Legal

Melbourne furniture retailer banned from managing a business after breaching Australian Consumer Law

Broede Carmody /

The operator of a furniture retailer based in Melbourne has been banned from managing a corporation for the next two years after breaching Australian Consumer Law.

Burlesque Interiors director Olivia Eckford has been banned from operating a business until December 2017, after Consumer Affairs Victoria commenced action against her retail business in the Melbourne Magistrates Court.

The Victorian consumer watchdog had received multiple complaints that the Moorabbin-based furniture and fit-out company was failing to supply custom and pre-made goods to its customers within an agreed or reasonable timeframe.

Burlesque Interiors has subsequently been restrained from taking deposits for the sale, supply, delivery or installation of furniture or furniture fit-outs prior to the delivery or fit-out until January 1, 2018.

The court ordered Eckford and Burlesque Interiors to pay costs of $4388.50, as well as place a notice on the company’s website stating it has contravened Australian Consumer Law.

Andrew Parlour, principal at Russell Kennedy Lawyers, told SmartCompany it is important to understand agreements between customers and businesses do not have to be in writing in order to be enforceable. 

“You don’t need a contract in writing for a contract to be formed,” Parlour says.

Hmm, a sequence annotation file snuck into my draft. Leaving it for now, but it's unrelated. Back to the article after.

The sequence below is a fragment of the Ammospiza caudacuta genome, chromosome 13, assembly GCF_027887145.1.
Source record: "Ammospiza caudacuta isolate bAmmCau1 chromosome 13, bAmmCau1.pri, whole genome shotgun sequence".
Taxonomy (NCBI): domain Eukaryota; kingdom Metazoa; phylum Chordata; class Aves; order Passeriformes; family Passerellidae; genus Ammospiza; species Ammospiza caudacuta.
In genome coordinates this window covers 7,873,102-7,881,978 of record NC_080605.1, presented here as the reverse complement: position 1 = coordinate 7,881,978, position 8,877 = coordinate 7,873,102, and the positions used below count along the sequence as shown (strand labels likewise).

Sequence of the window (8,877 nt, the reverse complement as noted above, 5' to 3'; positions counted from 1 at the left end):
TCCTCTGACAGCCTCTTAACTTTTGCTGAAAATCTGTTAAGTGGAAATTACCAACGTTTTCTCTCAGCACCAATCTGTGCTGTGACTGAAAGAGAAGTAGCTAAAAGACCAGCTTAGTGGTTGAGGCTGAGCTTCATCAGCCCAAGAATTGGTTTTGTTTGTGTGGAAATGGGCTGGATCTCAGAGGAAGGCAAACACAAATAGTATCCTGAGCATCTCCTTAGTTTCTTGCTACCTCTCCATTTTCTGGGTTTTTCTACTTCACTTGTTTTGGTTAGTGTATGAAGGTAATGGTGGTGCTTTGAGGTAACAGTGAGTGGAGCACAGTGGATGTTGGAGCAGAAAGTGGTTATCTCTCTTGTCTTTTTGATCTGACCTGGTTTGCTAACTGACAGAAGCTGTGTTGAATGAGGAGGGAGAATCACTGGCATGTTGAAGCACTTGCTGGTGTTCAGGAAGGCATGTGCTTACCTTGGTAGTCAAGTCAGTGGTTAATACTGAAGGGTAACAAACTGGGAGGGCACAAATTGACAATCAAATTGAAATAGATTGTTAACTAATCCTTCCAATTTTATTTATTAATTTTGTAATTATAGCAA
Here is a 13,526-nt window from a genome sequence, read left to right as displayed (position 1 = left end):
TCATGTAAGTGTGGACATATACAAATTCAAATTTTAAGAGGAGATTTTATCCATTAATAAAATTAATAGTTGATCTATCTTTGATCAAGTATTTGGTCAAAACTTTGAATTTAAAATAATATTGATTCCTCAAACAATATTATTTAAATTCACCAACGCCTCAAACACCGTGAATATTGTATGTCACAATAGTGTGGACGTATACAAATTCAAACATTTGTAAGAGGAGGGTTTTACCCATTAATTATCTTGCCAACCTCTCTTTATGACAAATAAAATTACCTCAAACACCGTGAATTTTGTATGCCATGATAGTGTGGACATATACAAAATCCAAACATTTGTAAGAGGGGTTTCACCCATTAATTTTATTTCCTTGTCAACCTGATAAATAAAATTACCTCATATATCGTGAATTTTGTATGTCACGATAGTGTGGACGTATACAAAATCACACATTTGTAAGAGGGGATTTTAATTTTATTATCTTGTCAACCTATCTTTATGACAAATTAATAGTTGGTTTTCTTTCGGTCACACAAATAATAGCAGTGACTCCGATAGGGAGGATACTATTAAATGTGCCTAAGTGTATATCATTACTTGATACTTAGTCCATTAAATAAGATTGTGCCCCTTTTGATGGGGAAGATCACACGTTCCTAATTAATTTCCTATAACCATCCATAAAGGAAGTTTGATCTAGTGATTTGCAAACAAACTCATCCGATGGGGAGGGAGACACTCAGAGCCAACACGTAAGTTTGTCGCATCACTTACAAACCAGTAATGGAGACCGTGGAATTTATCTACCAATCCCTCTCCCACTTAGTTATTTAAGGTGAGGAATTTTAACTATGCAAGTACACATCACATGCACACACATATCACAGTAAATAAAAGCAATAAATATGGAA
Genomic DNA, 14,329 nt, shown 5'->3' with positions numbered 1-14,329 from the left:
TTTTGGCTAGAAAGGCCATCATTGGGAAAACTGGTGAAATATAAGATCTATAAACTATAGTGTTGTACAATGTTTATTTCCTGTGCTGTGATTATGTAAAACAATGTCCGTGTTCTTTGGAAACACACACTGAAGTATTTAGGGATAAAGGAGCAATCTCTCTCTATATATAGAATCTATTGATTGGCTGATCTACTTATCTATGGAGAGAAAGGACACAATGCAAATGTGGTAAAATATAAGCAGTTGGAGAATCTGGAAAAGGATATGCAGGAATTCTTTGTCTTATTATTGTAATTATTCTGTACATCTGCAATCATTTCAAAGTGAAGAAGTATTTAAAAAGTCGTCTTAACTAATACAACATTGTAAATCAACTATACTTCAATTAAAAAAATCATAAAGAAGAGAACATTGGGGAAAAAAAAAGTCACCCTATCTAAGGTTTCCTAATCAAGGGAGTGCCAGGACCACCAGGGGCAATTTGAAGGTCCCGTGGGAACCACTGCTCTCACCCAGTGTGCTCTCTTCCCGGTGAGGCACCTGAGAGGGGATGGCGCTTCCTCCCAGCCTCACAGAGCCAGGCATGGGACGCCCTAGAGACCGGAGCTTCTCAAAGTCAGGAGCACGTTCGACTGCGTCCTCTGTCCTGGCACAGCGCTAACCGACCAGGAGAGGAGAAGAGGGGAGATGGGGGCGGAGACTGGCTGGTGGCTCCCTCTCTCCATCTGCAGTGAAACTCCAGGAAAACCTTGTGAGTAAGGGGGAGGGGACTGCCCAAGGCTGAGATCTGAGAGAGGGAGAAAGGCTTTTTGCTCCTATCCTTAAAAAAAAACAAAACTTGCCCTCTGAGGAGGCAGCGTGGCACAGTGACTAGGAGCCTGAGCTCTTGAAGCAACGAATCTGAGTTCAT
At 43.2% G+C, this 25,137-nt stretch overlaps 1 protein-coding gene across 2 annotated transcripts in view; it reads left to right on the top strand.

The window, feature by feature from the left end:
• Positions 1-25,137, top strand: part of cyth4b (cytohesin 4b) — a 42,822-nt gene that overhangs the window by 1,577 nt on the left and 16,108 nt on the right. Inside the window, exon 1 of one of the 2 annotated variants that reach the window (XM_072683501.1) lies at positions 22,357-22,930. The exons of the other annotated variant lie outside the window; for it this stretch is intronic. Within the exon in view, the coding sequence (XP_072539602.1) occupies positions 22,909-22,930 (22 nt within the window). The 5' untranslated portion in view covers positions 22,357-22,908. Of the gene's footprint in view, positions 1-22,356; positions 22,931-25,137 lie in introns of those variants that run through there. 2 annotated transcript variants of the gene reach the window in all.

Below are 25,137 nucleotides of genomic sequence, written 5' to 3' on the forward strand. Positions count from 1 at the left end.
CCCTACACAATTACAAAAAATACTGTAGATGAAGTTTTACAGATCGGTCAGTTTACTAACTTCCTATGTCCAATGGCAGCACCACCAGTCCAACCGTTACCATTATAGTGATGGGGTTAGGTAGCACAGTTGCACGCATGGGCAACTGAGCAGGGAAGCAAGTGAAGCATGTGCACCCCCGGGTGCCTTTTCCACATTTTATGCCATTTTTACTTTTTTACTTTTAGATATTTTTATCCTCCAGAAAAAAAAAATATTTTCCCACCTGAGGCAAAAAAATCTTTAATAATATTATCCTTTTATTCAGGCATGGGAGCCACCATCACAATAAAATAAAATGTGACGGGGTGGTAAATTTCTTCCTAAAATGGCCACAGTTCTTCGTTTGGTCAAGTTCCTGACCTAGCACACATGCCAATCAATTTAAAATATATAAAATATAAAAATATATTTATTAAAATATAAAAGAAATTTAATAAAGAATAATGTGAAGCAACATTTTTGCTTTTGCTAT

“But having a written agreement provides evidence that it exists and also provides evidence of its terms. By paying your deposit you would say that would bring a contract into existence. The difficulty is establishing what the terms of that contract were – for example delivery days.”

Parlour says Australian Consumer Law exists to create a basic set of protections for consumers who acquire goods from local suppliers, importers or manufacturers.

“One of these is that services must be provided to customers within a reasonable time if the time is not otherwise fixed in a contract or agreed between the consumer and the supplier,” he says.

“Consumer Affairs may seek an injunction to stop a business from engaging in conduct in breach of the ACL, or to require the business to do certain things. The increasing number of complaints made against Burlesque is likely to have triggered the action that Consumer Affairs initiated.”

Parlour says it is important for business operators to note that directors can also be held personally liable for breaches of Australian Consumer Law.

SmartCompany contacted Burlesque Interiors but did not receive a response prior to publication.

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Broede Carmody

Broede Carmody is a former senior SmartCompany reporter. Previously, he was a co-editor of RMIT University's student magazine Catalyst.

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